But his return to the big stage with Borussia Dortmund has been startlingly good: the Belgian has brought poise and organisation to a previously chaotic young side and been a key protagonist in their unlikely Bundesliga challenge.
At just 29 and with less high-intensity miles in the tank than many peers, Witsel could dominate for years to come. – Andy Brassell
73. Toby Alderweireld (Tottenham)
Alderweireld looked to be headed for the exit at Tottenham midway through the year, having started just three Premier League games after January 1 following his refusal to sign a new contract. Links with Manchester United abounded throughout the summer, but when the transfer window closed in August the defender was still in north London.
Alderweireld has since reminded Premier League audiences of his immense quality, while his role in Belgium’s third-place finish at the World Cup did his reputation no harm either. The 29-year-old is one of the best centre-backs in Europe and won’t be short of offers if he does leave Spurs in June… or before. – Greg Lea
72. Riyad Mahrez (Manchester City)
To say Mahrez was upset by his failed move to Manchester City in January would be an understatement, but after initially going AWOL at Leicester he returned to score four more goals for the Foxes in the final few months of 2017/18.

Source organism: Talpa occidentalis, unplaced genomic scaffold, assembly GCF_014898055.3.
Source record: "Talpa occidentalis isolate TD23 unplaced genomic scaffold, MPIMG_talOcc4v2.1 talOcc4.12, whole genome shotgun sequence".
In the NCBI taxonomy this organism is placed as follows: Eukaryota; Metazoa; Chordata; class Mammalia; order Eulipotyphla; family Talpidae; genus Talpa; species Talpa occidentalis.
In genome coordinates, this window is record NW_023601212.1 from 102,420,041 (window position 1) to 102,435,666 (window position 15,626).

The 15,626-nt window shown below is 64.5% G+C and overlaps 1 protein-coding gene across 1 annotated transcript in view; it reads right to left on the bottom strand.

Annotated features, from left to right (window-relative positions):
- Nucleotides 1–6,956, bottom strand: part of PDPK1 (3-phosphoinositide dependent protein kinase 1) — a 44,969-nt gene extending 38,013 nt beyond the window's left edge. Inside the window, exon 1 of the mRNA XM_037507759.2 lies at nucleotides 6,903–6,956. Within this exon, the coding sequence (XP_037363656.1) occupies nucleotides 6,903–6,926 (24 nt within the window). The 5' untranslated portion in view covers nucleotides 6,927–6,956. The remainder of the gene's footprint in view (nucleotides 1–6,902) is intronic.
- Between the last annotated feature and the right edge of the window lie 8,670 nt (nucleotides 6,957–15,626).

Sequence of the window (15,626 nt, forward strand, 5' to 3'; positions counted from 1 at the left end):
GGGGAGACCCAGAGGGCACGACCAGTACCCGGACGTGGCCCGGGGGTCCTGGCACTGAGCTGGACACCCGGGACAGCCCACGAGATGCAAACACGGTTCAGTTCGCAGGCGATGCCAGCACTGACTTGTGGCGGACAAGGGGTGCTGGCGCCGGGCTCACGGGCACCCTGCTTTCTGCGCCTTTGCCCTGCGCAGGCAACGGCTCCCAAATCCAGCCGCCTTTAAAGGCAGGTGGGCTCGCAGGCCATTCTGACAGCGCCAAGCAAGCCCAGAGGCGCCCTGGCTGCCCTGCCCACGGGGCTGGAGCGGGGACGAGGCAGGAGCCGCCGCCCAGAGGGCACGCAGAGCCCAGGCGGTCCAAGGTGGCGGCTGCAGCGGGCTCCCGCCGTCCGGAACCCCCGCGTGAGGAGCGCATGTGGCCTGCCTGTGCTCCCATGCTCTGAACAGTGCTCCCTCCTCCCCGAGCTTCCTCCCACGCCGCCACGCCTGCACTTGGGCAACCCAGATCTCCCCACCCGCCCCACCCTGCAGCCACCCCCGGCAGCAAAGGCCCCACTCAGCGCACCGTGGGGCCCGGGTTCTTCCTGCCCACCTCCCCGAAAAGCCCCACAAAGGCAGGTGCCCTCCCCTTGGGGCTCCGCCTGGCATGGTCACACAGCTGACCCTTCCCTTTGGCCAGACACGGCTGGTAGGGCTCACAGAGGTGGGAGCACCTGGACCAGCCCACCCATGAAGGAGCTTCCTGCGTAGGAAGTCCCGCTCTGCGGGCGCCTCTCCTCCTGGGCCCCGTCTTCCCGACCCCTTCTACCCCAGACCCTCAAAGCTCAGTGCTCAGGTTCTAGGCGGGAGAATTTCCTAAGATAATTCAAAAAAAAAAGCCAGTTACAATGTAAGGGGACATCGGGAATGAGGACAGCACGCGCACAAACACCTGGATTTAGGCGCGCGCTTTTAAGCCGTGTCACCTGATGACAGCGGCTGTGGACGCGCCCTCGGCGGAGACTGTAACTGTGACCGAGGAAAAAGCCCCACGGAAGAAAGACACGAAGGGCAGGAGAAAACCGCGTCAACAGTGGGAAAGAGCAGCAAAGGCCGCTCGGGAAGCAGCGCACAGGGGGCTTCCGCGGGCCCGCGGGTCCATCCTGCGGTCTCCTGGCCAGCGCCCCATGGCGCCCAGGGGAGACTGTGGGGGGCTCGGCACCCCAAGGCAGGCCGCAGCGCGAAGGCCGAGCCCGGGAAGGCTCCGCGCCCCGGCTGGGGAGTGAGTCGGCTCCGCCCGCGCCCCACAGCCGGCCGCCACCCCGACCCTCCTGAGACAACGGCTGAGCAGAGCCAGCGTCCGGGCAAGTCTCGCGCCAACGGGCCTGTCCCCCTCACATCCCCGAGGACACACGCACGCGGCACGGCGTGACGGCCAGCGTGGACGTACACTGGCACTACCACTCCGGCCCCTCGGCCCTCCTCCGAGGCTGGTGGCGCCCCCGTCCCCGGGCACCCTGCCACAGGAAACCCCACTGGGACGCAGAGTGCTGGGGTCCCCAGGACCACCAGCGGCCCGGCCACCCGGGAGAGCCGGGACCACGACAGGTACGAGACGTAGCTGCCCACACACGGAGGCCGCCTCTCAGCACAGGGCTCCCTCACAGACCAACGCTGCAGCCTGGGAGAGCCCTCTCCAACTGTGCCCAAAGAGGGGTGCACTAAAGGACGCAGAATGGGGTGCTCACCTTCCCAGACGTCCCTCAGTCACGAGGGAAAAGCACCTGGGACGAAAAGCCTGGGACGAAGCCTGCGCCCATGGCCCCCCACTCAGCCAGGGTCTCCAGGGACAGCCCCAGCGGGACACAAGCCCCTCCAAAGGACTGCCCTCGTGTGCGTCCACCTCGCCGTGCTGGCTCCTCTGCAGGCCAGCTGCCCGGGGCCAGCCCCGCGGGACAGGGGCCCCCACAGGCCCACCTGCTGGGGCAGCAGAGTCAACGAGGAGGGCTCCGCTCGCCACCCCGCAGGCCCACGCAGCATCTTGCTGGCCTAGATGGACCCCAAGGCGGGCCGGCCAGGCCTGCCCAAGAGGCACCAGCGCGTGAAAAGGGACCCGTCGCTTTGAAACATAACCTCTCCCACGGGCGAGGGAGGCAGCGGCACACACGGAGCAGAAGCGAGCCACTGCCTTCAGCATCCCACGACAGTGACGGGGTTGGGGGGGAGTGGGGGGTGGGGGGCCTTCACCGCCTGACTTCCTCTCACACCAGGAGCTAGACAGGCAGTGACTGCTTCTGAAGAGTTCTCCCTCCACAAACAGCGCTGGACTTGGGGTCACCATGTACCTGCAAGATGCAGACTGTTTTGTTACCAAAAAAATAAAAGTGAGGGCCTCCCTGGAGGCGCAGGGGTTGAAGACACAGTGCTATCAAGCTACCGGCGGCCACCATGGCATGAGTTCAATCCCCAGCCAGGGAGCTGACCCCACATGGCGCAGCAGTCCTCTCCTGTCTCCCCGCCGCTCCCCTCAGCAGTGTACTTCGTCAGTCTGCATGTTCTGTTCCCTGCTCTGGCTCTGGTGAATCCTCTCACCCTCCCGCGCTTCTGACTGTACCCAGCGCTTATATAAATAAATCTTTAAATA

The Algerian got his wish in the summer when City paid £60m for his services, and he’s exceeded expectations at the Etihad Stadium so far. Many expected Mahrez to be nothing more than a backup to Raheem Sterling and Leroy Sané, but he’s started 13 games and scored six goals in all competitions, adding another dash of guile and creativity to Pep Guardiola’s side. – Greg Lea
71. Saul Niguez (Atletico Madrid)
There aren’t many roles on the field that Saul couldn’t play, and definitely not one he wouldn’t. His ability to slot into any position and perform in it is highly admirable, making him one of Diego Simeone’s most trusted men at Atletico Madrid.
At times it does feel like Saul sacrifices too much of himself, however, and is clearly at his best when in his preferred midfield role given freedom to roam box to box.
Strong technically, with excellent fitness levels and a committed character, Saul has become notorious for his ability to step up in the big games. Simeone’s kind of player. – David Cartlidge